Tuesday, January 22, 2008

AK Shows Reluctance to Move Quickly on MHP Proposal

While MHP has put pressure on AKP to accept its proposal to amend Article 10 so that it might be interpreted to guarantee state services to all citizens regardless of difference, AKP seems to be increasingly reluctant to accept the proposal. MHP is best characterized as Turkey's most nationalist party and its opposition to AKP's plans to pass constitutional reforms in the areas of freedom of speech and association are well-known.

It is possible that this is an attempt by MHP to co-opt AKP from moving forward with its constitutional package as a whole. Most certainly, the maneuver benefits MHP insomuch as it allows the party to express its support for lifting the headscarf ban and, of course, to blame AKP should the party choose not to accept its proposal. Significantly, MHP's recent maneuver has paved the way for an address of the headscarf issue outside of the constitutional reform process.

This should be interpreted as bad news for the overall project of constitutional reform in that should the party come to a resolution with MHP on the headscarf, it will lose the issue as political capital to be used when pursuing other amendments to the constitution—amendments that might do such things as render void Article 301 of Turkey's penal code. It is widely acknowledged that lifting the headscarf issue is highly popular with the vast majority of Turkey's voting populace.

MHP Adana deputy Kürşat Atılgan is quoted in Today's Zaman as proudly declaring that "MHP's proposal has cornered the AK Party. They have now realized that they will no longer be able to abuse this issue. We have sent a fireball to Mr. Erdoğan. Now they will try to slow down the process." There is no doubt that AKP is in a difficult position, but it seems that they are not rushing to endorse the MHP proposal. By Monday, it became clear that AKP was not content to settle only for an amendment to Article 10. Instead, it stated that since any such amendment might be left open to a broad interpretation that could be used by the Constitutional Court to maintain the status quo and might not give a clear enough directive to the Higher Education Council (YÖK), it is best to also amend Article 42 of the new constitution so that it will read that all persons have a right to an education regardless of apparel.

Most importantly, by reasserting its desire to include the issue in a discussion of the new constitution, AKP has declared its intentions to move forward with constitutional reform and to try as best its can to resist coming to a pre-mature settling of the headscarf issue.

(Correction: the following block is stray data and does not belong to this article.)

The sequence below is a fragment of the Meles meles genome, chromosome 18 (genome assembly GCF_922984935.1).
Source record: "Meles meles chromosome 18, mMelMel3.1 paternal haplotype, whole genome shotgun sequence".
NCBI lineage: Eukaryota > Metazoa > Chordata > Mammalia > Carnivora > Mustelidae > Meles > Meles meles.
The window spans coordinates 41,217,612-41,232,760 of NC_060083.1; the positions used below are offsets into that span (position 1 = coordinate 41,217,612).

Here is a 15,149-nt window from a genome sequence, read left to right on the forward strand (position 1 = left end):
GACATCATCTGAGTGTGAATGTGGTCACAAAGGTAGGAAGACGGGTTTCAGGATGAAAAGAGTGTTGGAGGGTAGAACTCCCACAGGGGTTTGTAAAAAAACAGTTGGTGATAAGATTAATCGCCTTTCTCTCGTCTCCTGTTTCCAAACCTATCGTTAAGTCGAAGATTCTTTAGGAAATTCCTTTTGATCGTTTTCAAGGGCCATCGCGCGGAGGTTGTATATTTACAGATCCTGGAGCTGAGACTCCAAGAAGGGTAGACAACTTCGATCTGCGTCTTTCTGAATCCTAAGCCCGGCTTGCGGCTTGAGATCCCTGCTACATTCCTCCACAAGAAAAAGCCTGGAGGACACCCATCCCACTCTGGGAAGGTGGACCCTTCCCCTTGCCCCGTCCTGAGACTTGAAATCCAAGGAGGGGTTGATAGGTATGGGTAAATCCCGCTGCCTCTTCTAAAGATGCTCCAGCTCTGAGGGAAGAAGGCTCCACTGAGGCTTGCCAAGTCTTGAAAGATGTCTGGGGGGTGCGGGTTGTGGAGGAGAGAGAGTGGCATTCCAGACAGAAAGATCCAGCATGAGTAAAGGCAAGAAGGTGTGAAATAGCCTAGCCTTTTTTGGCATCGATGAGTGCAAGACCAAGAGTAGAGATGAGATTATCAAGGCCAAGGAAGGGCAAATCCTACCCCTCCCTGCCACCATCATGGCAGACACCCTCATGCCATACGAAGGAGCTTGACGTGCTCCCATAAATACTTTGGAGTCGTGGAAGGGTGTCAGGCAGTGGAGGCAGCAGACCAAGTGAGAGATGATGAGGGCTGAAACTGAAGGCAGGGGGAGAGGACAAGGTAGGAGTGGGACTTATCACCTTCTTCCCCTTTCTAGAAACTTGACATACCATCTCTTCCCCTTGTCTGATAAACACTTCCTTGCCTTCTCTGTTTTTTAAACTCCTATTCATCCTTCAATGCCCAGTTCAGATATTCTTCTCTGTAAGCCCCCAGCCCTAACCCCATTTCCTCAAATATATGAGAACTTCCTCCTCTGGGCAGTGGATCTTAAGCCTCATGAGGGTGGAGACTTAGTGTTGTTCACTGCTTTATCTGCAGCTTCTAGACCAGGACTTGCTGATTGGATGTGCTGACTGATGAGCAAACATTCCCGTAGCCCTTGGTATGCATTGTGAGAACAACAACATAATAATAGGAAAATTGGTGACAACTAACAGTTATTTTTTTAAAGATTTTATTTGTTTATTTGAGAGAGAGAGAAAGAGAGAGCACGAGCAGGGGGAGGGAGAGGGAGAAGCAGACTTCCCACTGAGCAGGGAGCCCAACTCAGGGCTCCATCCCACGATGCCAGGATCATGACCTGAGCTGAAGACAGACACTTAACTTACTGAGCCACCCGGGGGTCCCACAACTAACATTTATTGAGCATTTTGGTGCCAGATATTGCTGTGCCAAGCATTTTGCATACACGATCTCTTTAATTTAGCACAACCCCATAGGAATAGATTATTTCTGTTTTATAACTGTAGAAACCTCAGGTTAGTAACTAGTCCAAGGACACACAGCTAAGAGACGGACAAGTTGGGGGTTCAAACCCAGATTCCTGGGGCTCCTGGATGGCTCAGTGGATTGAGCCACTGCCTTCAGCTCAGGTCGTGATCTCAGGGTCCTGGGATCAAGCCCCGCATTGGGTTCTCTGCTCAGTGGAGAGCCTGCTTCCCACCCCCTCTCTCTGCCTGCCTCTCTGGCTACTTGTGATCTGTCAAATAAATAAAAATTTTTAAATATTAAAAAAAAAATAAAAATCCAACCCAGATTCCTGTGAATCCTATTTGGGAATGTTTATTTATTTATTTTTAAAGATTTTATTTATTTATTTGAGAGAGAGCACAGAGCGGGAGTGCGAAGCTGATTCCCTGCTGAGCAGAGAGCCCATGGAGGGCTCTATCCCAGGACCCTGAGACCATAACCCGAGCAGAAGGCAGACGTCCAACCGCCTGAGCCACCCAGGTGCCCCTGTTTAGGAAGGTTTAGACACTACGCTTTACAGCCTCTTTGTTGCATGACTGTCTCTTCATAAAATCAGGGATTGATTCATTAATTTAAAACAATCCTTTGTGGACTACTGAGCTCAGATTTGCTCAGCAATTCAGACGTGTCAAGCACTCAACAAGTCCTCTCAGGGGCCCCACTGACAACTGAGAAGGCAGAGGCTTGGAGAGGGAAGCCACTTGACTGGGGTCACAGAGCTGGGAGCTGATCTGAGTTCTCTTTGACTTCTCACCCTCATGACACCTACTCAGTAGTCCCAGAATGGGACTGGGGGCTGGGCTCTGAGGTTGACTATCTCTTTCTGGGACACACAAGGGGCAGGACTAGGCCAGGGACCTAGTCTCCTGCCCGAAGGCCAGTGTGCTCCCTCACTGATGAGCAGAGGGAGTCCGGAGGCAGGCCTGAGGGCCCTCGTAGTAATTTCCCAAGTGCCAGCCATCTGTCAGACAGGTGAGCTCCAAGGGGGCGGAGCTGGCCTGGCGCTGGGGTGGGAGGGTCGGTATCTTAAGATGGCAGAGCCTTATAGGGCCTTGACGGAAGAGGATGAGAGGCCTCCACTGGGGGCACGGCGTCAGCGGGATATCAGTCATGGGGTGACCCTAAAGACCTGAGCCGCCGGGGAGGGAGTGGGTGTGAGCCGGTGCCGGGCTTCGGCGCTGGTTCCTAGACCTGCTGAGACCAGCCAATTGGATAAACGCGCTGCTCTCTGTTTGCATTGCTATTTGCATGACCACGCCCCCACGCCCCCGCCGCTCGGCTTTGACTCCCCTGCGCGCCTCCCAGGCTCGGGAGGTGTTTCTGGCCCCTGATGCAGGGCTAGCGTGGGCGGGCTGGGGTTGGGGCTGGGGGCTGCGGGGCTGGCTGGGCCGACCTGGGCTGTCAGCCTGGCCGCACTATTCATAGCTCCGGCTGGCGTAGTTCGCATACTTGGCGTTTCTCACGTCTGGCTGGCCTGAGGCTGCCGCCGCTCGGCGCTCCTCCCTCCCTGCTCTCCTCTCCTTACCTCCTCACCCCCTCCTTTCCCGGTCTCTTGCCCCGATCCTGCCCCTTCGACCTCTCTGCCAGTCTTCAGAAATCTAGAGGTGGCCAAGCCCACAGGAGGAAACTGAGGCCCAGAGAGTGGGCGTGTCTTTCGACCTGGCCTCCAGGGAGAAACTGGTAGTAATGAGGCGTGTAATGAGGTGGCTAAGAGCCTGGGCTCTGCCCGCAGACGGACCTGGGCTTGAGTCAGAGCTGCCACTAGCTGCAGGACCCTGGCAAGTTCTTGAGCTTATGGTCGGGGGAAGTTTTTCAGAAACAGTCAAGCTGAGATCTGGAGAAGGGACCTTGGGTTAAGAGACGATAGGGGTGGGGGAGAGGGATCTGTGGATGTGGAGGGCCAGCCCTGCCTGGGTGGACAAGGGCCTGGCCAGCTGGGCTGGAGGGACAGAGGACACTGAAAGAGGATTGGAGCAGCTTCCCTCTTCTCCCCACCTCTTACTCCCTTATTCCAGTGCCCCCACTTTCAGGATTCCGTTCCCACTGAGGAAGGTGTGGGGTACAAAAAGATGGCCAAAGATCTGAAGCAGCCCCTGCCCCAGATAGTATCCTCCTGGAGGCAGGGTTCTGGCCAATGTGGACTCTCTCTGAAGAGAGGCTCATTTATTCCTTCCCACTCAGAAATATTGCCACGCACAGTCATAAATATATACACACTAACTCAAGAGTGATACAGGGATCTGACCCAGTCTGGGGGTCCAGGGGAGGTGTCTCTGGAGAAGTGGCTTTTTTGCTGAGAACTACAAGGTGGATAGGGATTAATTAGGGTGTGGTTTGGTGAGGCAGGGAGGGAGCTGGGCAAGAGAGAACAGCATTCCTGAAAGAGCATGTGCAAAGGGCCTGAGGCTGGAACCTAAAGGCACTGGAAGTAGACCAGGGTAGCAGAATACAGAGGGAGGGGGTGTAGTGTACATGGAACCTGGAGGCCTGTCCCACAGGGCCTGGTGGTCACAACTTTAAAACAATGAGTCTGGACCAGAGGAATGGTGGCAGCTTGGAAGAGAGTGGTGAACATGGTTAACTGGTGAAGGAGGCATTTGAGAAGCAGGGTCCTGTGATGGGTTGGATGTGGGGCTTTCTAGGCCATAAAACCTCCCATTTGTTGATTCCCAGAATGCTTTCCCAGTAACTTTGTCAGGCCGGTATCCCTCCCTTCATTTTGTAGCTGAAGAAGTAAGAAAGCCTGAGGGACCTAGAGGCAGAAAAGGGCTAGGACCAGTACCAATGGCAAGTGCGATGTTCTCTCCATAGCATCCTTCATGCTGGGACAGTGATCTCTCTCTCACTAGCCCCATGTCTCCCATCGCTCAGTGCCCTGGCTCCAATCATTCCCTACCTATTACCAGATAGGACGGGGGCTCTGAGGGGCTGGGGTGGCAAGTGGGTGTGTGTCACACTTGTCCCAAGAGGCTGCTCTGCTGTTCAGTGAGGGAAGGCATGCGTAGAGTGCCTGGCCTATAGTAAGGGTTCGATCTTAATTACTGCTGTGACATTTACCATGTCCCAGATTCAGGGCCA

From Today's Zaman:
In response to the pressure from the MHP to take immediate action, the AK Party still prefers to go the slower route of introducing a constitutional package to handle the headscarf issue. Ergün, who is asking for further discussion of the issue by the public, said in a statement to Today's Zaman: 'The proposed amendment to Article 10 of the constitution is not sufficient to lift the ban. Based on our studies so far, we do not believe that the projected amendment will resolve the issue. Academics also agree that the amendment will not solve the problem. If the issue is handled through a comprehensive constitutional package, a more reliable and sustainable resolution is achievable. Nobody should present a particular offer as the only viable option. Every proposal should be reviewed very carefully.'

Noting that the constitution and the laws in effect do not contain any provisions that ban wearing the headscarf and that the ban is implemented based on a narrow interpretation by the Constitutional Court, Ergün said the issue should be discussed further by the public. 'There is no single provision in the constitution or legislation in effect that bans the headscarf. The problem is based on the lack of a liberal interpretation of the constitution. For this reason, the constitution should be taken as a whole for a lasting resolution. The MHP believes that a one-article amendment will suffice to address the question. We welcome their offer; we view it as a positive approach. However, we also ask for discussion of several other issues at the same time. How legal have the implementations on this issue been so far? Why are arbitrary decisions contrary to human rights still in effect? Are the universities obligated to proceed with the status quo? Is it possible to implement a decision by the Constitutional Court as if it were law? We believe the issue should be discussed with references to these questions.'

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